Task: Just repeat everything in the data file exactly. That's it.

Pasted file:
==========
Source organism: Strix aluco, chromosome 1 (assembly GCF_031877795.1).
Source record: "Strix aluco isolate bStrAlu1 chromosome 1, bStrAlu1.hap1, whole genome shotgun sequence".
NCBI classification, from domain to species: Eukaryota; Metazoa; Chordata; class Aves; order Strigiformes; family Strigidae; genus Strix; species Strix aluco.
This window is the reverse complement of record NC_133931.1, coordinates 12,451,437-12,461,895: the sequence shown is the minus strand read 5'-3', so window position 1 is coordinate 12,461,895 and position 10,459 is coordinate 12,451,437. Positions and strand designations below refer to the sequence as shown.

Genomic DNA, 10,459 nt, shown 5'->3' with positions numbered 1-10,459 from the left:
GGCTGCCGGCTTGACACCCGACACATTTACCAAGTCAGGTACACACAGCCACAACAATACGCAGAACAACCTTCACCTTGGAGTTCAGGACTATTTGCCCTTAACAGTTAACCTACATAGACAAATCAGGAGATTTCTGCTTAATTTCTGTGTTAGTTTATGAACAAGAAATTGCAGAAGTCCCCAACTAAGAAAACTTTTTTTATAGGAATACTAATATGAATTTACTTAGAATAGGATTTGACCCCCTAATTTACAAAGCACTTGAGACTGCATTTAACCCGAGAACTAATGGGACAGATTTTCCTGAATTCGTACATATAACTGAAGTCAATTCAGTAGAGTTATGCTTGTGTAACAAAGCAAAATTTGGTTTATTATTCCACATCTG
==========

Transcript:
Source organism: Strix aluco, chromosome 1 (assembly GCF_031877795.1).
Source record: "Strix aluco isolate bStrAlu1 chromosome 1, bStrAlu1.hap1, whole genome shotgun sequence".
NCBI classification, from domain to species: Eukaryota; Metazoa; Chordata; class Aves; order Strigiformes; family Strigidae; genus Strix; species Strix aluco.
This window is the reverse complement of record NC_133931.1, coordinates 12,451,437-12,461,895: the sequence shown is the minus strand read 5'-3', so window position 1 is coordinate 12,461,895 and position 10,459 is coordinate 12,451,437. Positions and strand designations below refer to the sequence as shown.

Genomic DNA, 10,459 nt, shown 5'->3' with positions numbered 1-10,459 from the left:
GGCTGCCGGCTTGACACCCGACACATTTACCAAGTCAGGTACACACAGCCACAACAATACGCAGAACAACCTTCACCTTGGAGTTCAGGACTATTTGCCCTTAACAGTTAACCTACATAGACAAATCAGGAGATTTCTGCTTAATTTCTGTGTTAGTTTATGAACAAGAAATTGCAGAAGTCCCCAACTAAGAAAACTTTTTTTATAGGAATACTAATATGAATTTACTTAGAATAGGATTTGACCCCCTAATTTACAAAGCACTTGAGACTGCATTTAACCCGAGAACTAATGGGACAGATTTTCCTGAATTCGTACATATAACTGAAGTCAATTCAGTAGAGTTATGCTTGTGTAACAAAGCAAAATTTGGTTTATTATTCCACATCTG